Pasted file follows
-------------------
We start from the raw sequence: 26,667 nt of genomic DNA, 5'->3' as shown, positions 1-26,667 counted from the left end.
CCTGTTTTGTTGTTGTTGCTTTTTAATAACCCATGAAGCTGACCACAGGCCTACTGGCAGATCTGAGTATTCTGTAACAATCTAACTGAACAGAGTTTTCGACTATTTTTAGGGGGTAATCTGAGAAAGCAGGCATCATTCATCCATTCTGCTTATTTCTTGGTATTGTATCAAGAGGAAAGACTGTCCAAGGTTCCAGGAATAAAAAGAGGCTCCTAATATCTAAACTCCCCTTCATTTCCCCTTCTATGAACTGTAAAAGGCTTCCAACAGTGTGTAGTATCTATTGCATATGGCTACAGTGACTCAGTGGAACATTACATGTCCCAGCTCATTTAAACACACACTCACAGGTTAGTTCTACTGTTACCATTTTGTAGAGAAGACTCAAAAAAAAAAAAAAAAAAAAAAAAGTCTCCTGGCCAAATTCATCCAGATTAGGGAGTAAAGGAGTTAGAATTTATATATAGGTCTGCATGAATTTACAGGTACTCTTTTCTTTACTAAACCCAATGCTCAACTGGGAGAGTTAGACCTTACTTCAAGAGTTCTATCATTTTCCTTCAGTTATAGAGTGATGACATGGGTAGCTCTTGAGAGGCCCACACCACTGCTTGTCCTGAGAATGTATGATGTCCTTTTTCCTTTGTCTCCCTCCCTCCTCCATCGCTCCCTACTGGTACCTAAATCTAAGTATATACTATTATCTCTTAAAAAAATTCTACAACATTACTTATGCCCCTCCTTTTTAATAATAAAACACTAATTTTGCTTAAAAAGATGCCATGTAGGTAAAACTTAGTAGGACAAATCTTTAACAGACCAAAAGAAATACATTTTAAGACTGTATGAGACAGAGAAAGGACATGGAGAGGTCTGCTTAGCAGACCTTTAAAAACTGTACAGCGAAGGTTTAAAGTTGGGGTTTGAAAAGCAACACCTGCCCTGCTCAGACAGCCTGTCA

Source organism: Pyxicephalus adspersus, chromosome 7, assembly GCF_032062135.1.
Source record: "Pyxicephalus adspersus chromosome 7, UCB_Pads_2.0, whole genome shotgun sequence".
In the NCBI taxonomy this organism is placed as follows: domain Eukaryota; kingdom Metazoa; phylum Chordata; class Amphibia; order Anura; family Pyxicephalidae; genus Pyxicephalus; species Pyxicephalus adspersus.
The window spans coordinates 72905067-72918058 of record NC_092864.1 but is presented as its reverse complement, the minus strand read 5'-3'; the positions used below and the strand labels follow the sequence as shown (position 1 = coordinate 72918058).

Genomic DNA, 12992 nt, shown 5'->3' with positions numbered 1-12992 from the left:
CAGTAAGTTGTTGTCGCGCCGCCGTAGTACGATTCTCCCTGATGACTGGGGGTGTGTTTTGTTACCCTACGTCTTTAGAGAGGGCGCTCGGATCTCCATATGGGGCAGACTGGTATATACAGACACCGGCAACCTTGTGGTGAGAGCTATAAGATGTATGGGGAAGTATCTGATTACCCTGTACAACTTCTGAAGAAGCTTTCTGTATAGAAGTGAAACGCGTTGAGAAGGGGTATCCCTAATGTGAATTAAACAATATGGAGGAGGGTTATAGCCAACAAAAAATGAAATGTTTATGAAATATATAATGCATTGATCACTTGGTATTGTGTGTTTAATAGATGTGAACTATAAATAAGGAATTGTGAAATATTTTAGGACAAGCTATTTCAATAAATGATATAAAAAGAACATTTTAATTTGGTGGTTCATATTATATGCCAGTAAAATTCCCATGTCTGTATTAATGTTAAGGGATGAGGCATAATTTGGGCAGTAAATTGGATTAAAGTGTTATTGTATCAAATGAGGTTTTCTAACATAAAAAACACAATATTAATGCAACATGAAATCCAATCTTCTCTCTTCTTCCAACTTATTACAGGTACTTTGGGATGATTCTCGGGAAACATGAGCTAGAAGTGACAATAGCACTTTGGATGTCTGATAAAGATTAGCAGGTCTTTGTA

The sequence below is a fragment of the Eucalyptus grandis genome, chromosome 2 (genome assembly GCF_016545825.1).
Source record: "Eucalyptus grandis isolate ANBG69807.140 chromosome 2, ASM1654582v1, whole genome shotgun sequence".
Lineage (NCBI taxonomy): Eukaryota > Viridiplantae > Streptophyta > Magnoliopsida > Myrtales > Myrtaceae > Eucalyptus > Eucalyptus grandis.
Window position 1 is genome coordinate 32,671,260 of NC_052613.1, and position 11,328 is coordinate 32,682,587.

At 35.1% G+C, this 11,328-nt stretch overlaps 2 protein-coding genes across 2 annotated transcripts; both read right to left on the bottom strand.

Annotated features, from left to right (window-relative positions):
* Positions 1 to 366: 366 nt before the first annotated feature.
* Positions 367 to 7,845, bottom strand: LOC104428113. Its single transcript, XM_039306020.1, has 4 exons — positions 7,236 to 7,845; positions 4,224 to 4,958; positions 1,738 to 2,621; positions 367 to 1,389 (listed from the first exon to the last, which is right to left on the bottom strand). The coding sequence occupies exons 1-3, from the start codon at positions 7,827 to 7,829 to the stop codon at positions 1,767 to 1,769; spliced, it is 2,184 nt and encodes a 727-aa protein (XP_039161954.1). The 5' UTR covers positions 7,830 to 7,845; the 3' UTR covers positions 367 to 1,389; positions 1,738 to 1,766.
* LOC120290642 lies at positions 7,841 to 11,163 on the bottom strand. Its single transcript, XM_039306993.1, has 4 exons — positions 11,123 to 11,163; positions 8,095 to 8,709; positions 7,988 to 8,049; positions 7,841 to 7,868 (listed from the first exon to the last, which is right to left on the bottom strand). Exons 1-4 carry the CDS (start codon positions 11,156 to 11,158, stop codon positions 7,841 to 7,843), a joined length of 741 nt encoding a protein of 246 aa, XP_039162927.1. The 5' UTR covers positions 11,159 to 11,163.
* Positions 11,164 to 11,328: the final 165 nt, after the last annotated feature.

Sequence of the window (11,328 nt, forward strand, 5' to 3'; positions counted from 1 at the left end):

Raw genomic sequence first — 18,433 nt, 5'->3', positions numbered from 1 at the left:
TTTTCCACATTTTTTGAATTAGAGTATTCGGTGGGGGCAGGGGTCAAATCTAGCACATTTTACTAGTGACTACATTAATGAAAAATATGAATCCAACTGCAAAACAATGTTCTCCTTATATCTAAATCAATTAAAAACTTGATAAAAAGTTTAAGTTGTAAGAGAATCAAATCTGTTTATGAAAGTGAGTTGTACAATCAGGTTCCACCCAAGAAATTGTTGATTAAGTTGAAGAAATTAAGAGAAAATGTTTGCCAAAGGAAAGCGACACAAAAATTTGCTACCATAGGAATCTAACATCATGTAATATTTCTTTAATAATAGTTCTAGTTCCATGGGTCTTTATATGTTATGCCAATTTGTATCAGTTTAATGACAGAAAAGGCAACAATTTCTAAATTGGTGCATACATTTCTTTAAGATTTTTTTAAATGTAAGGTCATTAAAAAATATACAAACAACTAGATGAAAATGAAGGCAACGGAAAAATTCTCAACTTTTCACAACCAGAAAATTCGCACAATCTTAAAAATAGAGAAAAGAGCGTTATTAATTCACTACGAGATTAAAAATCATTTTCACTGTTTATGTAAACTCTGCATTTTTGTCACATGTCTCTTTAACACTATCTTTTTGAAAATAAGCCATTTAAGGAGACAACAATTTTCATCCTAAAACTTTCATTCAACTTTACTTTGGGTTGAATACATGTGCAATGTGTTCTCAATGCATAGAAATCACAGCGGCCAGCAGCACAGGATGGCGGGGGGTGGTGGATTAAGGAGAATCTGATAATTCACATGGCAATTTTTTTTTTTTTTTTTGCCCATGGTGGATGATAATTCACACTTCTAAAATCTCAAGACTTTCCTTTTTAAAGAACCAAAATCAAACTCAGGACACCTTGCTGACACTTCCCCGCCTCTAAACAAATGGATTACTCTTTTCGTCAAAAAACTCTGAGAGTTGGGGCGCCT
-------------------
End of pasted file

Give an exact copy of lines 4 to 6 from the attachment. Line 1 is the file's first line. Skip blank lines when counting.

Source record: "Pyxicephalus adspersus chromosome 7, UCB_Pads_2.0, whole genome shotgun sequence".
In the NCBI taxonomy this organism is placed as follows: domain Eukaryota; kingdom Metazoa; phylum Chordata; class Amphibia; order Anura; family Pyxicephalidae; genus Pyxicephalus; species Pyxicephalus adspersus.
The window spans coordinates 72905067-72918058 of record NC_092864.1 but is presented as its reverse complement, the minus strand read 5'-3'; the positions used below and the strand labels follow the sequence as shown (position 1 = coordinate 72918058).